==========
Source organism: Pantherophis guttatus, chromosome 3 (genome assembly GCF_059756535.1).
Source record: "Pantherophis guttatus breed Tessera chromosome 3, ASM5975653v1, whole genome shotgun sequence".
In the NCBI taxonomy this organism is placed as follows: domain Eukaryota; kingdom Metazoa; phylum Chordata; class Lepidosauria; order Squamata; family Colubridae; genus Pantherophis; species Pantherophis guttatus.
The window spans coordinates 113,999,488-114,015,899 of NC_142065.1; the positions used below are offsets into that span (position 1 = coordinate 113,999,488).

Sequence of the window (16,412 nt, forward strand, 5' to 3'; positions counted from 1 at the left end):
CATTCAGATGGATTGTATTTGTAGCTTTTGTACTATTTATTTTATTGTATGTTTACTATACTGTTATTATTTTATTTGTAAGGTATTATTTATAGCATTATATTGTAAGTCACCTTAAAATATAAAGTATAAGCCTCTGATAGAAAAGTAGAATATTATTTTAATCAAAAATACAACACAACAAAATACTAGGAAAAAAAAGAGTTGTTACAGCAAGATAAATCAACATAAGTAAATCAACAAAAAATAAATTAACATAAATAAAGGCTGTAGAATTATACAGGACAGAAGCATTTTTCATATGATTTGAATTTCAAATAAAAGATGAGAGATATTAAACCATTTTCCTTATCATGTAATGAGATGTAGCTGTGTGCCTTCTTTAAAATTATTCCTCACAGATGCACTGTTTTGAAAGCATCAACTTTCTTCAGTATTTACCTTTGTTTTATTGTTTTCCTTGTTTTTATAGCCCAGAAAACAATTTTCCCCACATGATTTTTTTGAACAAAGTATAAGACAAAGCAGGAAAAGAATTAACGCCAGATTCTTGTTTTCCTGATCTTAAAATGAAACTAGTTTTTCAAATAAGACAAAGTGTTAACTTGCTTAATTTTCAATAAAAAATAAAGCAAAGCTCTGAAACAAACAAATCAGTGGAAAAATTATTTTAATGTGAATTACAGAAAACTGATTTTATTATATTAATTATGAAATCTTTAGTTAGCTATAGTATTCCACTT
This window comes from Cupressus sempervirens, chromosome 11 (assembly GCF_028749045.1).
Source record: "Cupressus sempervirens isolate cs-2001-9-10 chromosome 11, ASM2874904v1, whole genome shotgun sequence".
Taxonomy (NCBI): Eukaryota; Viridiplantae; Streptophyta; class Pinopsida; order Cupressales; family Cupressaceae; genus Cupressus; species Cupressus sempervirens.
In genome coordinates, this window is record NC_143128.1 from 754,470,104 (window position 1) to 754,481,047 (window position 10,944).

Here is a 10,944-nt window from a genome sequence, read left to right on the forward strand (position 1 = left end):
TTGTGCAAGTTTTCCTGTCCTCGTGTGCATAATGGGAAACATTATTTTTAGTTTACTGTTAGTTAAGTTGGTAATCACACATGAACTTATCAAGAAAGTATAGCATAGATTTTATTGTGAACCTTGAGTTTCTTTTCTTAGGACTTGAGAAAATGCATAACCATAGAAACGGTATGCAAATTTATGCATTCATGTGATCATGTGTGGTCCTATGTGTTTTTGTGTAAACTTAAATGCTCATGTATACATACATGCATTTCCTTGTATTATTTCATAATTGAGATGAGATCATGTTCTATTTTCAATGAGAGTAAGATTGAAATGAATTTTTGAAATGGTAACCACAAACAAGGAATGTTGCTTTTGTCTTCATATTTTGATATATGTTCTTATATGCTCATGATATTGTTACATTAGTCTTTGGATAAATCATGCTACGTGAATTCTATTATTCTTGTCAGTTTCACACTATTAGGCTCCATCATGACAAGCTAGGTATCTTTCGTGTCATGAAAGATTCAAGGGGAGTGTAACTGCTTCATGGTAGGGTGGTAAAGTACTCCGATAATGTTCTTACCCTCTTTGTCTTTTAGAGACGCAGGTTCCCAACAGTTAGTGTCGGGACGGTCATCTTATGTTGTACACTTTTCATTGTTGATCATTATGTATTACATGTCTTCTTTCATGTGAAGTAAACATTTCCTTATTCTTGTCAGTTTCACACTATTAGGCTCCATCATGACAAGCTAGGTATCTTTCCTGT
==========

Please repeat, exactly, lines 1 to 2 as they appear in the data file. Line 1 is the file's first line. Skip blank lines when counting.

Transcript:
Source organism: Pantherophis guttatus, chromosome 3 (genome assembly GCF_059756535.1).
Source record: "Pantherophis guttatus breed Tessera chromosome 3, ASM5975653v1, whole genome shotgun sequence".